Resilience, Recovery & Happiness with Music Action International, Bassajamba CIC and University of Manchester
How can diverse, often marginalised communities, help the health sector support them with their health, resilience and recovery needs? This was the question asked by the Resilience, Recovery, Happiness action research project by Bassajamba CIC; Music Action International and The University of Manchester; funded by The Wellcome Trust. Bassajamba interviewed experts across Manchester / Greater Manchester communities to find out how local groups need more support in evidencing the many and sometimes unexpected ways they have found to enhance physical and mental wellbeing. Music Action International piloted a short project to find out how their musical approach can help improve the resilience, recovery or happiness of refugees and asylum seekers in the area. Researchers at The University of Manchester are keen to find out how they can work more closely with local communities. Together the partners explored ways to formalise and give more weight to what communities have seen work in practice. Impact was assessed by:
Wellbeing at The Whitaker Museum & Art Gallery
The Whitaker Community Interest Company contracted Sally to assess the community impact of the museum and art gallery they are contracted to manage; having spent two years redeveloping the venue and introducing a new vision and programme, saving the building from closure.
By evaluating a series of events over 6 months, and consulting with the visiting public onsite and online, as well as staff and volunteers, it became evident that The Whitaker was particularly strong in developing local pride in the wider area; a significant increase in wellbeing during visits compared to other areas of visitor life; a unique proposition due to the mix of environment, programme, vision and facilities; a strong positive effect on the lives of volunteers (including health, wellbeing, employment, educational and economic outcomes) and an expertly developed approach to inclusion. In addition, The Whitaker's contribution to local strategy was highlighted through its projects and programmes for older people, which help the area meet its dementia friendly aims.
The research was carried out using a range of methods including social return on investment principles; observational tools developed by health and academia professionals; the New Economics Foundation Dynamic Wellbeing Model and Five Ways to Wellbeing; creative consultation activities; and more traditional market research methods.
As a result of the evidence produced, The Whitaker received the Best Cultural Venue award for Lancashire in the regions' tourism awards (2015); and have been able to use the research as evidence in a major capital funding bid to help secure the venue's future. It also highlighted the potential to improve income generation, expand its volunteering programme, and further increase its levels of customer service.
Shaping places and identity with Manchester Histories
After several years monitoring profile, partnerships and attendances for their flagship Festival project, Manchester Histories wanted to dig deeper and test their instinct that the Festival also created social impact. They commissioned Sally to develop a new evaluation framework which would cover 400+ events produced by 200+ partners and c68,000 visitors across nearly 90 locations. Using quantitative and qualitative methods based on a range of social, cultural and wellbeing outcome frameworks; an outcomes map was created showing the short and medium term outcomes and the impact they contribute towards in the longer term. This was then embedded into a larger logic model summarising the full resources, reach and impact of the Festival. As a result the Festival has been able to demonstrate its impact on increased wellbeing; stronger culture and identity of diverse populations; and improved places and communities. It also has a better understanding of the needs of its partners and the improvements it can make to systems and resources.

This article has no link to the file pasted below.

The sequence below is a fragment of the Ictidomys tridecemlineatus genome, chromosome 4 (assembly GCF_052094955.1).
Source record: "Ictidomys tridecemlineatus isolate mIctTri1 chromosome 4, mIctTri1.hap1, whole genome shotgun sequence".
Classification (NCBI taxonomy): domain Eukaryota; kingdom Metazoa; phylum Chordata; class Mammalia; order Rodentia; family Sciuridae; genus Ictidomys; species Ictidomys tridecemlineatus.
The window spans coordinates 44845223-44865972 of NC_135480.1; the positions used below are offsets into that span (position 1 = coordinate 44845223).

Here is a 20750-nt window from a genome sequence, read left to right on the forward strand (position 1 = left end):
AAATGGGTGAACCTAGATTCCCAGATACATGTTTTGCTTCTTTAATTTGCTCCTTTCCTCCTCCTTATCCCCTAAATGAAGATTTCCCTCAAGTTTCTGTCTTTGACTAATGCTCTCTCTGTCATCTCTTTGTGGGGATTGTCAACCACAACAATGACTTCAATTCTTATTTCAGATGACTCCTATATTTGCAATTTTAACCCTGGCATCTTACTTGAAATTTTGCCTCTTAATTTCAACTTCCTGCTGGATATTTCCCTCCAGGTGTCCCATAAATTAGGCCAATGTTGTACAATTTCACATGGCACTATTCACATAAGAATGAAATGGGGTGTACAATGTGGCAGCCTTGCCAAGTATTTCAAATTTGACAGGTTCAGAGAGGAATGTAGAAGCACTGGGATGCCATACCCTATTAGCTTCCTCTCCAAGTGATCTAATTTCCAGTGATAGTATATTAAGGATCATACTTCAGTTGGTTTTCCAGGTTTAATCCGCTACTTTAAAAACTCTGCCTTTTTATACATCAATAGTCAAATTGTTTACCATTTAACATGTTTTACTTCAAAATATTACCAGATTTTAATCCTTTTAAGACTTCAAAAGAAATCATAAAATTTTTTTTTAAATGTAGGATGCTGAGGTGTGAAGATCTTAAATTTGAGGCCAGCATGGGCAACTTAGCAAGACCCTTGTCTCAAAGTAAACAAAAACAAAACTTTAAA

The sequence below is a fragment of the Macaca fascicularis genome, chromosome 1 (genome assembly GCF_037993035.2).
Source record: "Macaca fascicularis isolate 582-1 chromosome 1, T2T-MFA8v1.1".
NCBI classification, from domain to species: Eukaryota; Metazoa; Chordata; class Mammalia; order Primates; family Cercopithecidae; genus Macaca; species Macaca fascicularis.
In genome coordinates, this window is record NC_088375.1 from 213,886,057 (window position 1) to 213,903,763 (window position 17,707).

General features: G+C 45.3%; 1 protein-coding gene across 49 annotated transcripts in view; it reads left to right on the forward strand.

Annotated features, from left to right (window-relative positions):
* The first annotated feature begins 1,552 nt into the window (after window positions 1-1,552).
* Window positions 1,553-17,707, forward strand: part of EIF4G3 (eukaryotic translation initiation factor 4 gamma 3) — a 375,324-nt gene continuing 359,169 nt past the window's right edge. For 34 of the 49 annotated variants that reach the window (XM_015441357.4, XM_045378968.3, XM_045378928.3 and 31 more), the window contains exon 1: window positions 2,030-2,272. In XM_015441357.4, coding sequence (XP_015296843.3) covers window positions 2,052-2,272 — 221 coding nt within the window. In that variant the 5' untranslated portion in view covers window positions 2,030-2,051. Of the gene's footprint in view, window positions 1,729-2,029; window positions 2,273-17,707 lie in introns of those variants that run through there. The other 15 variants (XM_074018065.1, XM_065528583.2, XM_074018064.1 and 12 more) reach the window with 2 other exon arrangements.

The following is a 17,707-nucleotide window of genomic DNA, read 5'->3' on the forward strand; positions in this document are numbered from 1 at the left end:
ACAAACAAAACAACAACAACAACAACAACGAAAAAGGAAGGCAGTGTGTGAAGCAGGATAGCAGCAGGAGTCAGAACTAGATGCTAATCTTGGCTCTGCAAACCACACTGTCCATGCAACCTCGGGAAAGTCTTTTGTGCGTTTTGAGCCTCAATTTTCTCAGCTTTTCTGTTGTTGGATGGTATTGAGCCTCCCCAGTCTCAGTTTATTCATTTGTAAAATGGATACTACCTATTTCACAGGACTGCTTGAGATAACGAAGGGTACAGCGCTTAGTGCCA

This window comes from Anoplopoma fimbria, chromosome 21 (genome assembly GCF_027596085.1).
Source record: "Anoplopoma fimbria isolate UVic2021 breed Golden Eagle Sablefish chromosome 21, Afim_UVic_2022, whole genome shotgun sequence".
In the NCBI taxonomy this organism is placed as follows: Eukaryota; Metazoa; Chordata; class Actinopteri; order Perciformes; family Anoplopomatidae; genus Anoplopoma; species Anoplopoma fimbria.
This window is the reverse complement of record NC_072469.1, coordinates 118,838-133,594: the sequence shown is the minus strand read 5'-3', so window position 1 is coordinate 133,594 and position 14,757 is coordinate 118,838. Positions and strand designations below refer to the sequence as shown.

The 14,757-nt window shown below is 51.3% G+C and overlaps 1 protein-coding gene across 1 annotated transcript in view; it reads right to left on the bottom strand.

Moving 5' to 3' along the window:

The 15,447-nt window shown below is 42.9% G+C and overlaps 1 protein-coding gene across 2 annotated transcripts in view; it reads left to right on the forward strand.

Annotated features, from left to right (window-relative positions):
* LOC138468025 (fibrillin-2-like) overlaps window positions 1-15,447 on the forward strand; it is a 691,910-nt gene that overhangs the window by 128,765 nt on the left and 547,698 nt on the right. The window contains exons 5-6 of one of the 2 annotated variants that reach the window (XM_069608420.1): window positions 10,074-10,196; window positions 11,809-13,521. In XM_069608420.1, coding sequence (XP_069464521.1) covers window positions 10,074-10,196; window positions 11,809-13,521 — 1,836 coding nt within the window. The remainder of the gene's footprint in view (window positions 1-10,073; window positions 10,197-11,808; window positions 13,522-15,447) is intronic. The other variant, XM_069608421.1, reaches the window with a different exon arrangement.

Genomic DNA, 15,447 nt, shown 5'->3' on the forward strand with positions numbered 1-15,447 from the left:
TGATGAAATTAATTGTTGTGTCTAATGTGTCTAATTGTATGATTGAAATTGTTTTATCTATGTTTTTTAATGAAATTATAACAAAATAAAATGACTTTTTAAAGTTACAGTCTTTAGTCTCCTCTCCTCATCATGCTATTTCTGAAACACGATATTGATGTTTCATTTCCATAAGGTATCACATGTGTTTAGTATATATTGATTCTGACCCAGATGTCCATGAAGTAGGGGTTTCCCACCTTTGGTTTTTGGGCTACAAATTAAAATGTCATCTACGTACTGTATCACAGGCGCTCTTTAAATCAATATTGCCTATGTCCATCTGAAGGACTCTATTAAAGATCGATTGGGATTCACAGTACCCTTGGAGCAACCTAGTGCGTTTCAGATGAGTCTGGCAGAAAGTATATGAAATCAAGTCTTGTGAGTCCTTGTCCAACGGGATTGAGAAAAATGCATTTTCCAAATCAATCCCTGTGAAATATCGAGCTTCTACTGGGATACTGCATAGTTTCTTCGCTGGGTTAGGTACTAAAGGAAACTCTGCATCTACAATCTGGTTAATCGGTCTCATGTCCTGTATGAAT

Photo: Drew Forsyth
Expanding the Business Model at The Highlife Centre
The Highlife Centre in Coventry has a well developed programme of activity and support to help excluded or disadvantaged individuals and communities break through barriers that stop them achieving their full potential, and work towards a more confident and productive life. Often this involves training and / or social activities that enable people to feel more ready for work and develop financial independence. After a pilot programme exploring how African heritage can contribute to these aims, the Centre chose to embed this aspect of its work as one of its charitable objects and embed it more permanently and vitally into the core of its work.
Sally advised them on the best steps to achieving this meaningfully, including:
Resilience Not Reliance Event
Sally offered free advice on evaluation and impact at the Resilience not Reliance events in Yorkshire, designed to help cultural organisations explore ways in which partnership and collaboration can lead to stronger business models and a more sustainable future. Sally provided advice about measuring impact, as one of the pool of industry specialists hosting hot-desk surgeries.
Social Return on Investment with Leeds Museum & Art Gallery
In partnership with fellow Social Return on Investment evaluator / Social Value UK Member Andy Bagley, Sally co-ran a development and scoping workshop with Leeds Museums & Galleries to help the senior leadership team understand the potential social, economic and environmental impact they might be having across their venues and sites. The workshop lead the team to consider and prioritise the benefits to their visitors and other stakeholders; and explore a pilot project which could test and develop a methodology to be used across the rest of their sites, and by the wider museum sector.